The St. Louis Kaplan Feldman Holocaust Museum Reopens on Nov. 2
By Rachel Huffman
A significant destination and an indispensable resource for the entire region, the St. Louis Kaplan Feldman Holocaust Museum reopens on Nov. 2, continuing its mission to teach visitors how to reject hatred, promote understanding and inspire change.
After a two-year, $21 million renovation and expansion, the new 36,000-square-foot state-of-the-art facility is four times the size of the previous museum, which served the community for more than 25 years.
“We welcome 20,000 to 30,000 people a year, including a number of students, and we have a wonderful connection to the community,” communications manager Amy Lutz says, “but it was time for a makeover. We wanted to refresh the history, introduce new technology, create more space and reach the community in different ways. That’s what really sparked the renovation and expansion.”
Entering the St. Louis Kaplan Feldman Holocaust Museum, visitors are met with a bright, airy space, where they can take a break and take a breath during their visit. Like other areas of the museum, the lobby features “broken” design elements to represent the history of the Jewish people.
The main exhibition begins with wedding photos, family photos and class photos as well as information about the lifestyles, traditions and values of Jewish communities in Europe so that visitors can better understand what was broken and shattered during the Holocaust. Although most were ordinary people, there’s beauty in everyday life, and that precious simplicity was devastating to lose.
Starting in the 1970s, local volunteers compiled 144 oral histories, which became an invaluable resource when curating the main exhibition. Over the years, approximately 850 survivors who relocated to St. Louis have been identified, and their voices – along with those of witnesses and liberators – guide visitors through vignettes exploring the history of anti-Semitism, the rise of Nazism, World War I and its aftermath, Kristallnacht, the ghetto system, death marches, the liberation of the camps, the lasting impact of the Holocaust and more.
“The Holocaust has a direct connection to the St. Louis community because of the survivors who helped build this museum,” director of education Helen Turner says. “The museum does a wonderful job of spotlighting this shared history, but I think that it’s also a beautiful community space where people can have difficult conversations. I see it as not only a historical museum but also as a living space for courageous conversations.”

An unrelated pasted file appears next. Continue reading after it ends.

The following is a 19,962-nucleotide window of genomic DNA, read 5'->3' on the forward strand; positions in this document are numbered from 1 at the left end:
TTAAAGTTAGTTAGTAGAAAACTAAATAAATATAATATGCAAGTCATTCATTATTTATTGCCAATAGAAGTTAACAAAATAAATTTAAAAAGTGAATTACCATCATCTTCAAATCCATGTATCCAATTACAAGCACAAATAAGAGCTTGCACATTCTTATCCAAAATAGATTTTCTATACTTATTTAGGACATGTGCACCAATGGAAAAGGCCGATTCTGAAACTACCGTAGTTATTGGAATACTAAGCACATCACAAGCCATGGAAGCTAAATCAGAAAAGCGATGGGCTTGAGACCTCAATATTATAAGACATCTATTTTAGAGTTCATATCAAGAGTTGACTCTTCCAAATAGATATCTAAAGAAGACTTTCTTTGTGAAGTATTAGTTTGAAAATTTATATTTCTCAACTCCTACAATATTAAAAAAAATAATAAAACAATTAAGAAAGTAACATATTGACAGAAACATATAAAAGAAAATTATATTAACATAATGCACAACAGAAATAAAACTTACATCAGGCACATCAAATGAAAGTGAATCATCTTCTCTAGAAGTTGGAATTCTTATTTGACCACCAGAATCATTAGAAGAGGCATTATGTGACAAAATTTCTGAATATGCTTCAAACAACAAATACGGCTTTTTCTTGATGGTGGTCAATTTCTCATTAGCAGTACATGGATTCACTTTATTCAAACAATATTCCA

By facing the devastation of the Holocaust and trying to comprehend the trauma that millions of Jews experienced, we gain the knowledge, compassion and strength to stand up to hate, bigotry, racism, anti-Semitism and injustice in the world today. At the St. Louis Kaplan Feldman Holocaust Museum, the main exhibition in conjunction with the Impact Lab were created for just that purpose.
“The Impact Lab is designed to bring the lessons of the Holocaust to today,” Turner says. “It addresses genocide, hate crimes, biases and stereotyping, answering the question, ‘What do you do when you learn the dark and difficult history of the Holocaust?’ A lot of Holocaust museums focus solely on the narrative of the Holocaust and leave folks with the notion that they must go forth, make a change, prevent genocide. That’s a huge task to put on the shoulders of any visitor, not to mention those of, say, a 13 year old. The Impact Lab is a place to work out what that means.
“We start from looking at ourselves,” Turner continues, “asking, ‘What changes can I make within myself? How do I see other people? How do I use and respond to stereotypes? How do I absorb biases?’ Then, we go further, thinking about ways to address discrimination, call out slurs and even get the government involved in the prevention of genocide. The Impact Lab is a space where everyone can explore different avenues and different reactions, making a real commitment to ‘never again,’ not just with our words but also with our actions.”
The world-class institution also features a 224-seat auditorium, where its film series and other special events will take place, and the lower level houses the museum archive, its research room and a temporary exhibition space.
The St. Louis Kaplan Feldman Holocaust Museum will be open Wednesday through Sunday from 10 a.m. to 4:30 p.m. Although the museum doesn’t focus on graphic imagery, it’s designed for people 10 and older, given the challenging nature of the Holocaust.